> Then you have cabal as a packaging system (or perhaps hackage/cabal
> considered together). Which has its own warts, if it is meant to live in
> the niche of package managers such as rpm or deb, where are the
> 'release' version numbers that rpms and debs have for one example? If it is
> meant to be a tarball like format, where is the distinction between
> 'distribution' and 'source' tarballs?
Right, it's supposed to be the upstream release format, tarballs. Distro
packages obviously have their additional revision numbers.
> For instance, jhc from darcs for developers requires
> perl,ghc,DrIFT,pandoc,autotools, and happy. however the jhc
> tarball requires _only_ ghc. nothing else. This is because the make
> dist target is more interesting than just taring up the source. (and
> posthooks/prehooks don't really help. they are sort of equivalent to
> saying 'write your own build system'.)
Right. Cabal does that too (or strictly speaking, the Simple build
system can do this). For pre-processors that are platform independent
(like alex, happy etc) it puts the pre-processed source into the release
tarball. It's also possible to make tarballs without the pre-generated
files if it's important.
> One of the biggest sources of conflict arise from using cabal as a
> configuration manager. A configuration managers entire purpose is to
> examine the system and figure out how to adapt your programs build to
> the system.
Well, that's the autoconf view. It's not the only way of looking at it
as I explained above (perhaps not very clearly). I'd say a configuration
manager should negotiate between the package and the
packager/user/environment to find a configuration that is satisfactory
to all (which requires information flow in both directions).
> this is completely 100% at odds with the idea of users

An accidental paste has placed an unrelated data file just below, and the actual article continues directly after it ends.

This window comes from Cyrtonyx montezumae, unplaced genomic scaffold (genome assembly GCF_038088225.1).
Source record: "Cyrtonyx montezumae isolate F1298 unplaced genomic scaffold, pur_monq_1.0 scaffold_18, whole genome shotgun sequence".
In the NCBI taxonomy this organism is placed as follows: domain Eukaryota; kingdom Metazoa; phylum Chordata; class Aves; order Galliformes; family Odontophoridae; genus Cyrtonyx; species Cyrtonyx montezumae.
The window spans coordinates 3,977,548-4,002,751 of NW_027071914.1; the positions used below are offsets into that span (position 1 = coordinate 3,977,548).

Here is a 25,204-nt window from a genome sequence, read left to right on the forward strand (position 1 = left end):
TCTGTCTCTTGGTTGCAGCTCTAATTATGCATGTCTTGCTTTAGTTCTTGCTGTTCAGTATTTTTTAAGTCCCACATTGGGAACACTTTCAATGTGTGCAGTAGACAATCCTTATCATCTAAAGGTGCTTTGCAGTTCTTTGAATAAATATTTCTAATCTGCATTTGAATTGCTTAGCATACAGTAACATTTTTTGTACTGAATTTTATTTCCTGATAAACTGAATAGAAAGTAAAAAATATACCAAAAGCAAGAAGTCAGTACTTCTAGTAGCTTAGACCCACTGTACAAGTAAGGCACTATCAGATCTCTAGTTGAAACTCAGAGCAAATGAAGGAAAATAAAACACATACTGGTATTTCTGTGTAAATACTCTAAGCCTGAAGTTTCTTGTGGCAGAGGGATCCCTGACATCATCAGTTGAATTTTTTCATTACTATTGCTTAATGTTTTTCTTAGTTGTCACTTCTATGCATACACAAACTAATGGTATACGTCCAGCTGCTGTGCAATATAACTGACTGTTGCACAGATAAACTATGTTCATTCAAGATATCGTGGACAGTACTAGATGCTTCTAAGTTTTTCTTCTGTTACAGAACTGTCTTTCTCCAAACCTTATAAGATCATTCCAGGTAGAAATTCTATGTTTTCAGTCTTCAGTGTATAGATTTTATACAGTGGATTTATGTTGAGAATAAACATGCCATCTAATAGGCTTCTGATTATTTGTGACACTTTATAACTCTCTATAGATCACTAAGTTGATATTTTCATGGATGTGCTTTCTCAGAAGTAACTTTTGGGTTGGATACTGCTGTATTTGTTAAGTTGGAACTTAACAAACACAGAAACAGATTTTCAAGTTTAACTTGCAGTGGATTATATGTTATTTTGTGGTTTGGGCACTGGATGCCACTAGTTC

> having to 'upgrade' cabal. Figuring out how to adapt your build to
> whatever cabal is installed or failing gracefully if you can't is
> exactly the job of the configuration manager. something like autoconf.
> This is why _users_ need not install autoconf, just developers. since
> autoconf generates a portable script is so that users are never told to
> upgrade their autoconf. if a developer wants to use new features, he
> gets the new autoconf and reruns 'autoreconf'. The user is never
> asked to update anything that isn't actually needed for the project
> itself. This distinction is key fora configuration manager and really
> conflicts with cabal wanting to also be a build system and package
> manager. It is also what is needed for forwards and backwards
I suppose in principle it'd be possible to ship the build system in
every package like autoconf/automake does. Perhaps we should allow that
as an option. It's doable since the Setup.hs can import local modules.
> All in all, I think these conflicting goals of cabal make it hard to use
> in projects and have led to very odd design choices. I think external
> tools should not be the exception but rather the rule. Not that cabal
> shouldn't come with a full set of said tools. But as long as they are
> integrated I don't see cabal's design problems being fixed, meerly
> augmented with various work-arounds.
One issue, with a pick and mix approach is what is the top level
interface that users/package managers use? The current choice (which I'm
not at all sure is the right one) is a Setup.hs file that imports its
build system from a library that's already on the system (or a custom
one implemented locally). So a system that uses make underneath still
has to present the Setup.hs interface so that package managers can use
it in a uniform way. You mention at the top that you think the
make/cabal relationship is the wrong way round, but the Cabal/Setup.hs
interface has to be the top level one (at least at the moment) so you'd
have Setup.hs call make and make call it back again to build various
bits like libs etc?
Do you think that separating the Simple build system from the
declarative part of Cabal would help? It'd make it more obvious that the
build system part really is replaceable which currently is not so
obvious since they're in the same package. I'm not averse to splitting
them if it'd help. They're already completely partitioned internally.
More information about the Glasgow-haskell-users